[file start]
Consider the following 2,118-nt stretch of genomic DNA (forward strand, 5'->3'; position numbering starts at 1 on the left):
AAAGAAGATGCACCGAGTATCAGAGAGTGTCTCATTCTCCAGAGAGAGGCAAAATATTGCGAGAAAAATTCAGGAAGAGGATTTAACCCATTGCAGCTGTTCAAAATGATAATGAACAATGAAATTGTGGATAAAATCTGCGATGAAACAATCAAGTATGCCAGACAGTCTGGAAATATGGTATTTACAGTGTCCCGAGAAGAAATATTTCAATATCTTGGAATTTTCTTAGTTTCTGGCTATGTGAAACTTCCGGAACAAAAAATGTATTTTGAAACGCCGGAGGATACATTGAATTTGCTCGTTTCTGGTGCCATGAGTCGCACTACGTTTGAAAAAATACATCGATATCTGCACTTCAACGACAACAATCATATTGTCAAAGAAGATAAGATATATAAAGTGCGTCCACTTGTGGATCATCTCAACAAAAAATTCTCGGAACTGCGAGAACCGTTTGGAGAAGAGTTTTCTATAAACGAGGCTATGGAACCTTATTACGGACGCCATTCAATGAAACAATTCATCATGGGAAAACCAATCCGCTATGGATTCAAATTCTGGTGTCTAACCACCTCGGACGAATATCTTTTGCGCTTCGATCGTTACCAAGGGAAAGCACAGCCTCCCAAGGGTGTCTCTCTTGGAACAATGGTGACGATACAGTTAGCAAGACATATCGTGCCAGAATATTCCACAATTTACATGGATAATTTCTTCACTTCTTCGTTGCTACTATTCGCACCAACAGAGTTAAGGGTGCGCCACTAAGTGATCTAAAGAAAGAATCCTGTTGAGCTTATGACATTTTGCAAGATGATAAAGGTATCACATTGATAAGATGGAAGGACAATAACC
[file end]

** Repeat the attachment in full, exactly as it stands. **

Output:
Consider the following 2,118-nt stretch of genomic DNA (forward strand, 5'->3'; position numbering starts at 1 on the left):
AAAGAAGATGCACCGAGTATCAGAGAGTGTCTCATTCTCCAGAGAGAGGCAAAATATTGCGAGAAAAATTCAGGAAGAGGATTTAACCCATTGCAGCTGTTCAAAATGATAATGAACAATGAAATTGTGGATAAAATCTGCGATGAAACAATCAAGTATGCCAGACAGTCTGGAAATATGGTATTTACAGTGTCCCGAGAAGAAATATTTCAATATCTTGGAATTTTCTTAGTTTCTGGCTATGTGAAACTTCCGGAACAAAAAATGTATTTTGAAACGCCGGAGGATACATTGAATTTGCTCGTTTCTGGTGCCATGAGTCGCACTACGTTTGAAAAAATACATCGATATCTGCACTTCAACGACAACAATCATATTGTCAAAGAAGATAAGATATATAAAGTGCGTCCACTTGTGGATCATCTCAACAAAAAATTCTCGGAACTGCGAGAACCGTTTGGAGAAGAGTTTTCTATAAACGAGGCTATGGAACCTTATTACGGACGCCATTCAATGAAACAATTCATCATGGGAAAACCAATCCGCTATGGATTCAAATTCTGGTGTCTAACCACCTCGGACGAATATCTTTTGCGCTTCGATCGTTACCAAGGGAAAGCACAGCCTCCCAAGGGTGTCTCTCTTGGAACAATGGTGACGATACAGTTAGCAAGACATATCGTGCCAGAATATTCCACAATTTACATGGATAATTTCTTCACTTCTTCGTTGCTACTATTCGCACCAACAGAGTTAAGGGTGCGCCACTAAGTGATCTAAAGAAAGAATCCTGTTGAGCTTATGACATTTTGCAAGATGATAAAGGTATCACATTGATAAGATGGAAGGACAATAACC